By: Carolina Sheinfeld
“Caring for myself is not self-indulgence, it is self-preservation, and that is an act of political warfare.” Audre Lorde
In March 2020, COVID forced us to stay at home and change our daily routines. Since then, life, work and play got all mixed up. It has been an intense year for women and gender equality has become the center of many of our conversations. A lot has been written about it, so my hope is not to rediscover some of the key lessons, but to continue to add voices to this discussion while removing the stigma of burnout. We need to recognize that we do not give ourselves permission to rest and to disconnect, even when we desperately need to. Society has pushed us to wear busyness and burnout as a badge of honor, and that my friends, is not right.
This summer, my daughter and I traveled to Spain to be with my mother after almost two years apart. I made the decision to work remotely in a different time zone for a couple of weeks and gave myself the gift of taking the last two weeks of our trip offline.
Those first two weeks of work were way too hectic and I would not do that again. It meant sleeping an average of five hours a day, while working in two different time zones; caring for a young child and an adult parent; and all while trying to finish important work projects before my digital disconnect and while delivering presentations at conferences that had been planed in advance (unaware of how challenging it would be to do it all, I kept saying yes to everything).
While we have been able to take advantage of the convenience of online meetings, virtual engagements, grocery deliveries and more from home, it has also meant that our screen time has increased dramatically. And if you take into account that we have multiple devices in an effort to keep boundaries, the task to reduce screen time can be cumbersome. In my case, I averaged over four hours a day of screen time (on my personal phone only). So I wasn’t sure where to start and how to measure my strategy. Will my eyesight improve? Will I stop getting notification anxiety? Will I sleep more? Walk more?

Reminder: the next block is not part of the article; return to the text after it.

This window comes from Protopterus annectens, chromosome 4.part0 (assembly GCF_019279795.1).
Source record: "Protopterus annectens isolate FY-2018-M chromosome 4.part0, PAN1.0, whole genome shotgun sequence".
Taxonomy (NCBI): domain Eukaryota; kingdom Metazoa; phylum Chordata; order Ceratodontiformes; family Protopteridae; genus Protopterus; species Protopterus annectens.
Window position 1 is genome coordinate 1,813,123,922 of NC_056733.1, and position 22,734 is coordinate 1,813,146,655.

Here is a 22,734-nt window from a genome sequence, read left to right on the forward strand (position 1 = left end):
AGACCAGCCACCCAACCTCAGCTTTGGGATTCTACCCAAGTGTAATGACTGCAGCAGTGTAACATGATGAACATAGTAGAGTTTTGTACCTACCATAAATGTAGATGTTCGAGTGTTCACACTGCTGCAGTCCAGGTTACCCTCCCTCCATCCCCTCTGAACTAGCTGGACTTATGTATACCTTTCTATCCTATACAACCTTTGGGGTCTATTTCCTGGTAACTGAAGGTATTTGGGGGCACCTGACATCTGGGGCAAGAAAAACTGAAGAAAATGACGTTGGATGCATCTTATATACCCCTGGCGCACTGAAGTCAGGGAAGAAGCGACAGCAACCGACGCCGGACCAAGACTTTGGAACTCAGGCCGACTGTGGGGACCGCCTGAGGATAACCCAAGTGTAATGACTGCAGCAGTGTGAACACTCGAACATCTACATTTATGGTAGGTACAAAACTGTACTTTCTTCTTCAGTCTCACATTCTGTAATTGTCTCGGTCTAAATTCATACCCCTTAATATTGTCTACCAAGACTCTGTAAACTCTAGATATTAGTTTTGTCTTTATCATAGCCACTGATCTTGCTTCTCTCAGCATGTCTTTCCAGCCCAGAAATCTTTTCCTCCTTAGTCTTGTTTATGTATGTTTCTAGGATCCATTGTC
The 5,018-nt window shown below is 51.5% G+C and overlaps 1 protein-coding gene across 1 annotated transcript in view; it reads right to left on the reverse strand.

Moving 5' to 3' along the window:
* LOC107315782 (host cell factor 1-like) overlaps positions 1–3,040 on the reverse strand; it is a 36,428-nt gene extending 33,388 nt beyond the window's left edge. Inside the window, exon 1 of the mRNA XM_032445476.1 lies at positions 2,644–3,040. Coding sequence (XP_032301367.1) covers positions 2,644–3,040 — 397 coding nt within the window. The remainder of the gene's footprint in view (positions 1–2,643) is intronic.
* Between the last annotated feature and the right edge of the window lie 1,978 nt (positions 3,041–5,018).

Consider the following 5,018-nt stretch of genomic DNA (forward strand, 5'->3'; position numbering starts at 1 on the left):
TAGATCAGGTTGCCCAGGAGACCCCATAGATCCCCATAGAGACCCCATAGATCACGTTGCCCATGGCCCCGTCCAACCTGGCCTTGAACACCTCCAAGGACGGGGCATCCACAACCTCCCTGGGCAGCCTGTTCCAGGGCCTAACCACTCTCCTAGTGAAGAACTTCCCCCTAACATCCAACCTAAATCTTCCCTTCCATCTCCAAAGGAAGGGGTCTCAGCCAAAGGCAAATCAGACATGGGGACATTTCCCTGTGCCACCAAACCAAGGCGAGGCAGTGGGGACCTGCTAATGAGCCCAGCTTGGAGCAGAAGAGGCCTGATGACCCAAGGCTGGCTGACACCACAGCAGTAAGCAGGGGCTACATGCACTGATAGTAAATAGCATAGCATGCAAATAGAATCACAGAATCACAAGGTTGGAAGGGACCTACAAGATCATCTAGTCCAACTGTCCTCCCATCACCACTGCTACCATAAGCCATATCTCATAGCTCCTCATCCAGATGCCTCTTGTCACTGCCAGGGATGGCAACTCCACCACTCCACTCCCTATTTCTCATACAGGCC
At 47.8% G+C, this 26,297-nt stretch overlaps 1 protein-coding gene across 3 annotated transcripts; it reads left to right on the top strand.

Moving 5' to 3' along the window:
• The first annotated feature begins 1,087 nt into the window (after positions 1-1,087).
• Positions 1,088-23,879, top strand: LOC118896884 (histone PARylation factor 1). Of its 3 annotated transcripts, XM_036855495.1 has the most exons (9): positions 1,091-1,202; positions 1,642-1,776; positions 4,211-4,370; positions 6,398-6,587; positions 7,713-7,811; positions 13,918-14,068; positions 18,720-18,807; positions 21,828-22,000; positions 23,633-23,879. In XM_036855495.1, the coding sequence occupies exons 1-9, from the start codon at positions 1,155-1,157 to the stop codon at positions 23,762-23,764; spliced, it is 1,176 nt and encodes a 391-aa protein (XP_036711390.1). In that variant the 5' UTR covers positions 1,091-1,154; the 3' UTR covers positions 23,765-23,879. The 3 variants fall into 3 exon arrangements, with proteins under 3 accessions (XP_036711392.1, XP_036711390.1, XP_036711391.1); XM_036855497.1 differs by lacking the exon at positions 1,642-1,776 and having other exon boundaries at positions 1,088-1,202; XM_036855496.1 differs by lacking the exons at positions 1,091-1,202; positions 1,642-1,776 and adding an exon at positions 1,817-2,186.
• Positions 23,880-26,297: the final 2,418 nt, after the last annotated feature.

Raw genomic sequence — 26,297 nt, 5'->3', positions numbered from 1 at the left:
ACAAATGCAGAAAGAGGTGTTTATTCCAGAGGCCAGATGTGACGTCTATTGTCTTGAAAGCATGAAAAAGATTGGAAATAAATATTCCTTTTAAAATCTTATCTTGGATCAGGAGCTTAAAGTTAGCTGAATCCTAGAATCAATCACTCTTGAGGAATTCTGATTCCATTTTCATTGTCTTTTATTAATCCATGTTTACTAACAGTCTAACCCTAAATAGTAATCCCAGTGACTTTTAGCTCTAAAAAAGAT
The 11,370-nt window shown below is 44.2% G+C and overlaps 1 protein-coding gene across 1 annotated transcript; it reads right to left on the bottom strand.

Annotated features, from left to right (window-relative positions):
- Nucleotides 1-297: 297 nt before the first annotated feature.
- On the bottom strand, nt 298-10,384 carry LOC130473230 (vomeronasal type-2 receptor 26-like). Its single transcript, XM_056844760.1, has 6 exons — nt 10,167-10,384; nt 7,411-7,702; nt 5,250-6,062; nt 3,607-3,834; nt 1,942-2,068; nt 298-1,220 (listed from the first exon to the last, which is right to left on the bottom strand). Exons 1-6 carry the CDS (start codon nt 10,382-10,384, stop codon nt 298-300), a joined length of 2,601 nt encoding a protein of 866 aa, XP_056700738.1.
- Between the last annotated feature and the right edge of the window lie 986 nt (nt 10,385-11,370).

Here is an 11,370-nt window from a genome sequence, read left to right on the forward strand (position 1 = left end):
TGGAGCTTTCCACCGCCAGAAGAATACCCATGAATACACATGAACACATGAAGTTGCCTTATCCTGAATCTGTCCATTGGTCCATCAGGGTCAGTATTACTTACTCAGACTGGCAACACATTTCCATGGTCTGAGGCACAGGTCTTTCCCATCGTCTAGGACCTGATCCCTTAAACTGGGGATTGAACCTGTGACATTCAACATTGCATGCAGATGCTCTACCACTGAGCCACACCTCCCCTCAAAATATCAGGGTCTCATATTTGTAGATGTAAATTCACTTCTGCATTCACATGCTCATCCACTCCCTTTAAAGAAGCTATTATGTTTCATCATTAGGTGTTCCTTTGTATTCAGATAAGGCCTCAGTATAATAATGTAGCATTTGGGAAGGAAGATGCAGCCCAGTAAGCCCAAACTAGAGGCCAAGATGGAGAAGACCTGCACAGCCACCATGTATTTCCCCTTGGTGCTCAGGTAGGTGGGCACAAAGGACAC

I was finally able to unplug the computer on July 10 and only used my phone for basic communication needs (Pictures, WhatsApp, messages and Google Maps). My work email had an automated response stating that I would not be checking emails –and I am happy to say that I kept my word.
While I continued to use my mobile phone on a very limited basis, I had more time to in person activities with friends and family; went for daily runs or walks and increased my average step count; all thanks to substantially reducing my screen time (to a little over an hour on the first week!). If you’re considering some form of digital detox, as we enter the month of August, here’s what worked for me.
I only took my work computer with me, which made it easier to unplug on the chosen date. I deleted Facebook from my phone and iPad and logged off from the desktop version in the computer (in case I turned it on). I changed my phone settings and set specific offline time for the phone (go to Settings — Screen Time- Downtime) between 23:00 and 8:00, which makes my phone lock access to any app, unless I choose to bypass it. I got rid of notifications by going to Settings — Notifications — Show Previews — Never, and I set a Do Not Disturb also from 23:00 to 8:00. Last, check the Health settings for your average time in bed, daily steps and walking distances. I’m still struggling with time in bed (with an average of 6 hr. 18 minutes this past month) and while my average daily steps went up significantly to 7,500 it’s still nowhere near the recommended by the World Health Organization.
This week, I return to the office in person, for the first time in months. I am very anxious of what this will mean for my wellbeing, but hope to continue to incorporate hacks that can help me maintain my mental and physical health. I will be driving for an average of three hours a day, which will impact my ability to spend time with family, my physical activity and my rest. Today, I am more aware of what my body and my mind need to be well and will try to continue practicing mindful use of technology; I hope you join me too.
I look forward to hearing from you how you plan to protect your time away and what other joys and tricks you discovered while disconnecting.
Carolina is a founding member of the Gender Alliance. At work, she specializes in immigrant and refugee integration. As a social justice advocate, she is very interested in organizational wellbeing as a vehicle to ensure the sustainability of communities of care.